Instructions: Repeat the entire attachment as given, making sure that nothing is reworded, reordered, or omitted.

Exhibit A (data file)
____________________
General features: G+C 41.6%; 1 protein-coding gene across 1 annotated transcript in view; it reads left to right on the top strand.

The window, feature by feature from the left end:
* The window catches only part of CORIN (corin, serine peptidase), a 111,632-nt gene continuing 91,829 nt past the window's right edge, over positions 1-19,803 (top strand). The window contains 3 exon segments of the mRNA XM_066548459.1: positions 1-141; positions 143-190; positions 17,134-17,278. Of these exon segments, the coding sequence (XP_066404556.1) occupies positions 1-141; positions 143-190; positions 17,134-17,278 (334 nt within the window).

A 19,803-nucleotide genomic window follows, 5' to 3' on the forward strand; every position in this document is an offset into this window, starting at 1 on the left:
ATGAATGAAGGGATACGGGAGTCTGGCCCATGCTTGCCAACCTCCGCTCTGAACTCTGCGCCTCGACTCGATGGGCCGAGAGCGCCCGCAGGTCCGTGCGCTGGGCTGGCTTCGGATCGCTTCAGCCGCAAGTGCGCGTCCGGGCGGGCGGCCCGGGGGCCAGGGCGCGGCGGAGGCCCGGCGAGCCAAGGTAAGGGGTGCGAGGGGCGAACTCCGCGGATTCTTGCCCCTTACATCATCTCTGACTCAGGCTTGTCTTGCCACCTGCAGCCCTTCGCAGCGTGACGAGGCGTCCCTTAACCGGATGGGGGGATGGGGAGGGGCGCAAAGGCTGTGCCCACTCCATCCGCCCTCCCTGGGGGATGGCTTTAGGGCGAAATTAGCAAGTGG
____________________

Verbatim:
General features: G+C 41.6%; 1 protein-coding gene across 1 annotated transcript in view; it reads left to right on the top strand.

The window, feature by feature from the left end:
* The window catches only part of CORIN (corin, serine peptidase), a 111,632-nt gene continuing 91,829 nt past the window's right edge, over positions 1-19,803 (top strand). The window contains 3 exon segments of the mRNA XM_066548459.1: positions 1-141; positions 143-190; positions 17,134-17,278. Of these exon segments, the coding sequence (XP_066404556.1) occupies positions 1-141; positions 143-190; positions 17,134-17,278 (334 nt within the window).

A 19,803-nucleotide genomic window follows, 5' to 3' on the forward strand; every position in this document is an offset into this window, starting at 1 on the left:
ATGAATGAAGGGATACGGGAGTCTGGCCCATGCTTGCCAACCTCCGCTCTGAACTCTGCGCCTCGACTCGATGGGCCGAGAGCGCCCGCAGGTCCGTGCGCTGGGCTGGCTTCGGATCGCTTCAGCCGCAAGTGCGCGTCCGGGCGGGCGGCCCGGGGGCCAGGGCGCGGCGGAGGCCCGGCGAGCCAAGGTAAGGGGTGCGAGGGGCGAACTCCGCGGATTCTTGCCCCTTACATCATCTCTGACTCAGGCTTGTCTTGCCACCTGCAGCCCTTCGCAGCGTGACGAGGCGTCCCTTAACCGGATGGGGGGATGGGGAGGGGCGCAAAGGCTGTGCCCACTCCATCCGCCCTCCCTGGGGGATGGCTTTAGGGCGAAATTAGCAAGTGG